Lately I've started to realize that the metal scene is expanding quickly thanks to the presence of dozens (if not hundreds) of incredibly talented, young musicians around the globe. So really, I shouldn't be surprised that this album was written by a band whose members were predominantly still in high school at the time. I mean, Daniel Mongrain was 18 when he recorded Hopeless hopes. But still, I am impressed. Of course the shitty thing is, now that the 19-year-olds of Proliferation have finished high school, they're running off to college, meaning that their band's future is pretty uncertain. To my ears, their music warrants presence on international stages, but sadly that's not happening any time too soon.

But back to the album. Woodborn is a concept album. In the vein of Obscura and other Obscura-inspired bands (Fractal Universe springs to mind), Proliferation so far has applied an overarching concept to their music. From their bandcamp page:

The album picks up where the previous EP left off, with the central unnamed character in an unknown forest on Earth, secluded from civilization. With his powers growing and emotions swirling endlessly, what will he find deeper in the forest?

OK, I know what you're thinking. Sounds a little cheesy, doesn't it? Sure, there are some cheesy moments on this record, like the clean singing closing the final track Aura of ash... But when life gives you cheese, make cheesecake. The first song, Memories of a false home can only be described as epic (and is, incidentally, one of the tracks where you can hear some sweet and otherwordly lydian melodies). The verse of this song is tha bom' diggity. Don't worry, this album brings the heaviness, and without even having to resort to downtuned guitars*.

To be sure, Woodborn boasts some immensely heavy sounds, like the dissonant, black-ish Adorned with mud, which leads out with one of the sweetest pinch harmonics that's graced the state of Georgia since Bill Kelliher moved there in the late 90s.

Speaking of Mastodon, what Proliferation has in common with Atlanta's biggest metal band is not so much their sound or being from the same city, but their teamwork. Despite the single concept they've not gone the route of having one composer, instead opting to share music and lyric writing duties. You can really hear the difference in music when everyone in the band contributes versus one person being behind the whole thing, even with concept albums. In Fractal Universe's Engram of decline the compositions all have the same tonality to them, generally make use of the same scales and the same chord progression features in several songs – I'm not knocking this at all because that album is a masterpiece, by the way, but you can hear that the music came from one person. In Proliferation's case, the two guitarists Iacovella and Longerbeam and "guest" musician Peterson (mainly keys) have all been credited as the songwriters, and I'd wager that, just like with Atlanta fellows Mastodon, this is what contributes to the variety of scales, progressions and rhythms displayed and juxtaposed on Woodborn.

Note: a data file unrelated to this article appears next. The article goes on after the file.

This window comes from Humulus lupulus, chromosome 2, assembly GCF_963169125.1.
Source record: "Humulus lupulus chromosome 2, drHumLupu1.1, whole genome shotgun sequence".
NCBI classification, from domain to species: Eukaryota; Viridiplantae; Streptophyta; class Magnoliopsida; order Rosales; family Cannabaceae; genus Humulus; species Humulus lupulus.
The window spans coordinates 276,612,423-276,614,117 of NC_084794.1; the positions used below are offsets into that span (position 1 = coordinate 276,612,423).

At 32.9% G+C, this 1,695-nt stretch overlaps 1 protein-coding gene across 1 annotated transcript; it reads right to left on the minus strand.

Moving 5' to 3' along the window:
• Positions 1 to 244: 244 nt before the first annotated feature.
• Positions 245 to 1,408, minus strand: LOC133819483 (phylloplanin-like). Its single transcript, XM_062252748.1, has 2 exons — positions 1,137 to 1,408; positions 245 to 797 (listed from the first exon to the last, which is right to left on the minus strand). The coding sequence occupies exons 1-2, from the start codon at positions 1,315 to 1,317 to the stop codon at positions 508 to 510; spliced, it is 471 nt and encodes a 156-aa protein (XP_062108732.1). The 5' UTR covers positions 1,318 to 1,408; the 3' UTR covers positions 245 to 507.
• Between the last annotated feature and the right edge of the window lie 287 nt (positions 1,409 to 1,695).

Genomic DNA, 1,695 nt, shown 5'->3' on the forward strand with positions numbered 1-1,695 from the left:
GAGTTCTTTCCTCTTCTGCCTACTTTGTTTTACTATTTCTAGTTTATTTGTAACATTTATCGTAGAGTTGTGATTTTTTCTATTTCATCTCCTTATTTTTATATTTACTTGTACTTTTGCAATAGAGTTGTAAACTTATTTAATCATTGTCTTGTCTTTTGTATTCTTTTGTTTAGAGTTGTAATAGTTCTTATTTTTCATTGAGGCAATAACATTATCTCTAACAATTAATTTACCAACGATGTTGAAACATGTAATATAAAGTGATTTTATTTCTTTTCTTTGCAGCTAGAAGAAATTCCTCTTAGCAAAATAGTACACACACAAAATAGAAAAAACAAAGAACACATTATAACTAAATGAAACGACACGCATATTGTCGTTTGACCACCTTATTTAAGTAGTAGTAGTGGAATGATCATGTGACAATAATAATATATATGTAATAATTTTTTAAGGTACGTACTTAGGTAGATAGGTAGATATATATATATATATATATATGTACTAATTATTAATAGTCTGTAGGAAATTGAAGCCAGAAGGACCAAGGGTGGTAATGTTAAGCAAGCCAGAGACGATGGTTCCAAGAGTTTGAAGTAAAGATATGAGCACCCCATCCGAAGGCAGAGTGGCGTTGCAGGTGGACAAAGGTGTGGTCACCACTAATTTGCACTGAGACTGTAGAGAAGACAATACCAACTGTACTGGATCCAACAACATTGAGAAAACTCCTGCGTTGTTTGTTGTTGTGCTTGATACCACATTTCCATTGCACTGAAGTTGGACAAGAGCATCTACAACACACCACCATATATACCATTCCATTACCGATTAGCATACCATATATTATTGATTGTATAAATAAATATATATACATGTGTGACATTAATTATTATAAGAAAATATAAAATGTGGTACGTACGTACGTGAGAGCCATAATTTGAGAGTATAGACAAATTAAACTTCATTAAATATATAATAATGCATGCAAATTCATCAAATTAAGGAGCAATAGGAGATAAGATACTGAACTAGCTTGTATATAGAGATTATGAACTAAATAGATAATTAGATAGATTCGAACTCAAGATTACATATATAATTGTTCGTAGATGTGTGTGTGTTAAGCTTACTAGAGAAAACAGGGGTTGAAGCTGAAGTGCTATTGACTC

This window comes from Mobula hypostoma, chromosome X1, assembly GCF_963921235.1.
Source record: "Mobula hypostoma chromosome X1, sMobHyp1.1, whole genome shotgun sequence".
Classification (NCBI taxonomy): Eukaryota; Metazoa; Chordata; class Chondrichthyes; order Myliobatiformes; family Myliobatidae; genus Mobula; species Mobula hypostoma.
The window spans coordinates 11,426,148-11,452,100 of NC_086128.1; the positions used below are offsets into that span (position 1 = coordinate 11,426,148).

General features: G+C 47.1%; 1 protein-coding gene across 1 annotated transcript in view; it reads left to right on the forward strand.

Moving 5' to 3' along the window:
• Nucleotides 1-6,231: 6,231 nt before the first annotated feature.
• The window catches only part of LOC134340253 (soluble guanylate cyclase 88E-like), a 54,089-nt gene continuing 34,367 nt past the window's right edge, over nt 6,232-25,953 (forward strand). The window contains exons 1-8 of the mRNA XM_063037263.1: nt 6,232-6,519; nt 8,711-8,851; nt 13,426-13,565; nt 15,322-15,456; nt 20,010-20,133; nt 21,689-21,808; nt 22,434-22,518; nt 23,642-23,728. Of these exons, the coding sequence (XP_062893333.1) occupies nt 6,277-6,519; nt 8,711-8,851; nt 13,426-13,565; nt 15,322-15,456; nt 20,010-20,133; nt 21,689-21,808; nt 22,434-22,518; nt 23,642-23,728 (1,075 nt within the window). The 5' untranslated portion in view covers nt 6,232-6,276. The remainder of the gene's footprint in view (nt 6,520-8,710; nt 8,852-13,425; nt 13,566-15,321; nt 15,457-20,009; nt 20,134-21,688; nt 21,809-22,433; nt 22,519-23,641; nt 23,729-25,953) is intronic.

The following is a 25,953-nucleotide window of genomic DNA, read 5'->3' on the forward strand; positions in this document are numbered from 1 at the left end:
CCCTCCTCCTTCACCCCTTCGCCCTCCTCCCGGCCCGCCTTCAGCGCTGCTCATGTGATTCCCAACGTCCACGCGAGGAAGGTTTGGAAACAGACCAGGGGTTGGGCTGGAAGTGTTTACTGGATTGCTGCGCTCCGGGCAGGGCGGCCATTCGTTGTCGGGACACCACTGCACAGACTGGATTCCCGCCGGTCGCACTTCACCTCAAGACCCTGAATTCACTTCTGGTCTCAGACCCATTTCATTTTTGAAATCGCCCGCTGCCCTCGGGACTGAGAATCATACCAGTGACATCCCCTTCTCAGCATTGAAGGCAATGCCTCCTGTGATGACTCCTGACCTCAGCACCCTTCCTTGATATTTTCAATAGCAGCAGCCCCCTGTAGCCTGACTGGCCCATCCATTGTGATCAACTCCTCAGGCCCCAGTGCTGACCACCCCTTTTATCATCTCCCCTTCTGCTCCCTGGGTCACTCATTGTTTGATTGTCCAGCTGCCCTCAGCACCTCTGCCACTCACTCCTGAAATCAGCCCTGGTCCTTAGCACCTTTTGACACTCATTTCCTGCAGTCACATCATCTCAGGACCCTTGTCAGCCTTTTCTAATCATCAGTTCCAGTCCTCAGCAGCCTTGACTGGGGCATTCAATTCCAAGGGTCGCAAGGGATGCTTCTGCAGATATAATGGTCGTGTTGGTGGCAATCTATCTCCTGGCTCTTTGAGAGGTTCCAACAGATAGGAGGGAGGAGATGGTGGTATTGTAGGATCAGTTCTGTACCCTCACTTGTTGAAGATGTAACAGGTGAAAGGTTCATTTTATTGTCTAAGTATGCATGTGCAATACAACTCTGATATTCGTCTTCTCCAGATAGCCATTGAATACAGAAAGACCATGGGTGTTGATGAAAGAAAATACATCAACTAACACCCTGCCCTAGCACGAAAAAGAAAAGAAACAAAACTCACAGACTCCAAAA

So this album is amazing, but sadly I couldn't give it 100%. Why? Some of the guitar solos are too pointless and meandering. This isn't improv jazz. Yeah, it's technical death metal, but that doesn't mean the solos should be all technique and no feels. You know the type of deplorable solo I'm talking about: the guitarist has so obviously studied music theory that the solo ends up being not much more than a technical exercise using a certain scale pattern or arpeggio played at lightning speed, without any regard for the underlying music, and worse yet, without giving any meaning to the solo itself. I love guitar solos (I really do), but I can't stand meaningless skill-displays. Having said that, luckily most guitar solos on this album are pretty good. Not mind-blowing like on Engram of decline or any of Revocation's stuff, or Mastodon's Hearts alive, but pretty good, and certainly technically masterful. The stand-out track, solo-wise is undoubtedly The council of elders – that one has all the feels.

Other than that I have no gripes with this album. Sound and production-wise it reminds me of an EP I recently reviewed, Coexistence's Contact with the entity, really clear and crisp production, which is a good thing. The bass on this album is not as prominent or creative as on that record, though. But it doesn't matter, the guitars, drums and vocals have melodies for days, weeks, years.... well, let's see. This band's career had better not be over before it truly began.

*Disclaimer: they might be in E flat, I'm not sure, but when I say downtuned I mean tuned down to like A, or at least to below D.